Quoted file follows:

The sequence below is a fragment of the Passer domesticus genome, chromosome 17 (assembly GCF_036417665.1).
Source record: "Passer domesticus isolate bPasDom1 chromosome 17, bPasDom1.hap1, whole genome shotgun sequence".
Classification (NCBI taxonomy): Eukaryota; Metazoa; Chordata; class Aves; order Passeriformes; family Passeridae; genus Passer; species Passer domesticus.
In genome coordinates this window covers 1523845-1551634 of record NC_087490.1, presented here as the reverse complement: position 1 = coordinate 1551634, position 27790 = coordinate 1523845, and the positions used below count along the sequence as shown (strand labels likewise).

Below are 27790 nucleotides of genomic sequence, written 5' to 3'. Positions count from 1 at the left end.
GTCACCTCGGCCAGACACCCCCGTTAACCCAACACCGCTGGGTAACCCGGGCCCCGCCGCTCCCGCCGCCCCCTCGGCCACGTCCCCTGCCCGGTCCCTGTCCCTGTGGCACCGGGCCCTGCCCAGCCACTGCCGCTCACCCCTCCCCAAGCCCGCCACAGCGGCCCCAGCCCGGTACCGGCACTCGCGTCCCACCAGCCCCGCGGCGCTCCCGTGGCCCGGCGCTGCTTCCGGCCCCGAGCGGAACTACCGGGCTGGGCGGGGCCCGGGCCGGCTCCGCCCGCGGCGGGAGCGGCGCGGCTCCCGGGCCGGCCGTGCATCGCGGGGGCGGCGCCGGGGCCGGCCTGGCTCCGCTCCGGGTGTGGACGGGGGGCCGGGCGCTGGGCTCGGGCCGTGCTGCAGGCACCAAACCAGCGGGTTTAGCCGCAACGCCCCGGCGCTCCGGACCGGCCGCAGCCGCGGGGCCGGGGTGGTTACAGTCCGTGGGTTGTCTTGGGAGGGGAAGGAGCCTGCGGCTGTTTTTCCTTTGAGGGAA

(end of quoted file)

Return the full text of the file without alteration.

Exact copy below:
The sequence below is a fragment of the Passer domesticus genome, chromosome 17 (assembly GCF_036417665.1).
Source record: "Passer domesticus isolate bPasDom1 chromosome 17, bPasDom1.hap1, whole genome shotgun sequence".
Classification (NCBI taxonomy): Eukaryota; Metazoa; Chordata; class Aves; order Passeriformes; family Passeridae; genus Passer; species Passer domesticus.
In genome coordinates this window covers 1523845-1551634 of record NC_087490.1, presented here as the reverse complement: position 1 = coordinate 1551634, position 27790 = coordinate 1523845, and the positions used below count along the sequence as shown (strand labels likewise).

Below are 27790 nucleotides of genomic sequence, written 5' to 3'. Positions count from 1 at the left end.
GTCACCTCGGCCAGACACCCCCGTTAACCCAACACCGCTGGGTAACCCGGGCCCCGCCGCTCCCGCCGCCCCCTCGGCCACGTCCCCTGCCCGGTCCCTGTCCCTGTGGCACCGGGCCCTGCCCAGCCACTGCCGCTCACCCCTCCCCAAGCCCGCCACAGCGGCCCCAGCCCGGTACCGGCACTCGCGTCCCACCAGCCCCGCGGCGCTCCCGTGGCCCGGCGCTGCTTCCGGCCCCGAGCGGAACTACCGGGCTGGGCGGGGCCCGGGCCGGCTCCGCCCGCGGCGGGAGCGGCGCGGCTCCCGGGCCGGCCGTGCATCGCGGGGGCGGCGCCGGGGCCGGCCTGGCTCCGCTCCGGGTGTGGACGGGGGGCCGGGCGCTGGGCTCGGGCCGTGCTGCAGGCACCAAACCAGCGGGTTTAGCCGCAACGCCCCGGCGCTCCGGACCGGCCGCAGCCGCGGGGCCGGGGTGGTTACAGTCCGTGGGTTGTCTTGGGAGGGGAAGGAGCCTGCGGCTGTTTTTCCTTTGAGGGAA